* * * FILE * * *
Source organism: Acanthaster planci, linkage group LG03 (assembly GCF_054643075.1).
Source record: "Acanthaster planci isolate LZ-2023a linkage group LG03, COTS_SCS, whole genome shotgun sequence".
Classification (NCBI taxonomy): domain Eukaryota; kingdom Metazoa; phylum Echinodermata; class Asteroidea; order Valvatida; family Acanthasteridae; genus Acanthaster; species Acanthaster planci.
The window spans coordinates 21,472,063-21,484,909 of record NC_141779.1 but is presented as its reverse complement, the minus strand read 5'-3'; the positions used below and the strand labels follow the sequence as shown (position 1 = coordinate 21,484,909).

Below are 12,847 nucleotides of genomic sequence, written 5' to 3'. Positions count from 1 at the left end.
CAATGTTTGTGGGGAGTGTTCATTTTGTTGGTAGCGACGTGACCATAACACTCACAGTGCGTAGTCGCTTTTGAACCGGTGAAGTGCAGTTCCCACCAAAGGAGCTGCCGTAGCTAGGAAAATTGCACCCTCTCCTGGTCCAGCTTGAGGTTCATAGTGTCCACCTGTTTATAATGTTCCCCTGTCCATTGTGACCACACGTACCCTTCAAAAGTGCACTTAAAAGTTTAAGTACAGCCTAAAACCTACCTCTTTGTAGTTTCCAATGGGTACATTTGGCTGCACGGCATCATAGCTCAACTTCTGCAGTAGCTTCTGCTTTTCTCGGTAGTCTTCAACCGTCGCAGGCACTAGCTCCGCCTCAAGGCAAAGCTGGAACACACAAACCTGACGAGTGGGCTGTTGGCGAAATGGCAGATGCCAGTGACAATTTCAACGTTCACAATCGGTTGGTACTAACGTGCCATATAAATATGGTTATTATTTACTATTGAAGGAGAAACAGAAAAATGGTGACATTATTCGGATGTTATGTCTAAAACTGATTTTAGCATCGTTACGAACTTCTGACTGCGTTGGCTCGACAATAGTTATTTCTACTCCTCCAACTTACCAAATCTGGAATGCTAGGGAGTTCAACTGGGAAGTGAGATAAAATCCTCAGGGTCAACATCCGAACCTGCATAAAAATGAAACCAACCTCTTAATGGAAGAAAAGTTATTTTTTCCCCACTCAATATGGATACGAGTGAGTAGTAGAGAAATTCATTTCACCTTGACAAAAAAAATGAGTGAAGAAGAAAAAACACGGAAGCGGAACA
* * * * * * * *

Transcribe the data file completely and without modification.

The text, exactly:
Source organism: Acanthaster planci, linkage group LG03 (assembly GCF_054643075.1).
Source record: "Acanthaster planci isolate LZ-2023a linkage group LG03, COTS_SCS, whole genome shotgun sequence".
Classification (NCBI taxonomy): domain Eukaryota; kingdom Metazoa; phylum Echinodermata; class Asteroidea; order Valvatida; family Acanthasteridae; genus Acanthaster; species Acanthaster planci.
The window spans coordinates 21,472,063-21,484,909 of record NC_141779.1 but is presented as its reverse complement, the minus strand read 5'-3'; the positions used below and the strand labels follow the sequence as shown (position 1 = coordinate 21,484,909).

Below are 12,847 nucleotides of genomic sequence, written 5' to 3'. Positions count from 1 at the left end.
CAATGTTTGTGGGGAGTGTTCATTTTGTTGGTAGCGACGTGACCATAACACTCACAGTGCGTAGTCGCTTTTGAACCGGTGAAGTGCAGTTCCCACCAAAGGAGCTGCCGTAGCTAGGAAAATTGCACCCTCTCCTGGTCCAGCTTGAGGTTCATAGTGTCCACCTGTTTATAATGTTCCCCTGTCCATTGTGACCACACGTACCCTTCAAAAGTGCACTTAAAAGTTTAAGTACAGCCTAAAACCTACCTCTTTGTAGTTTCCAATGGGTACATTTGGCTGCACGGCATCATAGCTCAACTTCTGCAGTAGCTTCTGCTTTTCTCGGTAGTCTTCAACCGTCGCAGGCACTAGCTCCGCCTCAAGGCAAAGCTGGAACACACAAACCTGACGAGTGGGCTGTTGGCGAAATGGCAGATGCCAGTGACAATTTCAACGTTCACAATCGGTTGGTACTAACGTGCCATATAAATATGGTTATTATTTACTATTGAAGGAGAAACAGAAAAATGGTGACATTATTCGGATGTTATGTCTAAAACTGATTTTAGCATCGTTACGAACTTCTGACTGCGTTGGCTCGACAATAGTTATTTCTACTCCTCCAACTTACCAAATCTGGAATGCTAGGGAGTTCAACTGGGAAGTGAGATAAAATCCTCAGGGTCAACATCCGAACCTGCATAAAAATGAAACCAACCTCTTAATGGAAGAAAAGTTATTTTTTCCCCACTCAATATGGATACGAGTGAGTAGTAGAGAAATTCATTTCACCTTGACAAAAAAAATGAGTGAAGAAGAAAAAACACGGAAGCGGAACA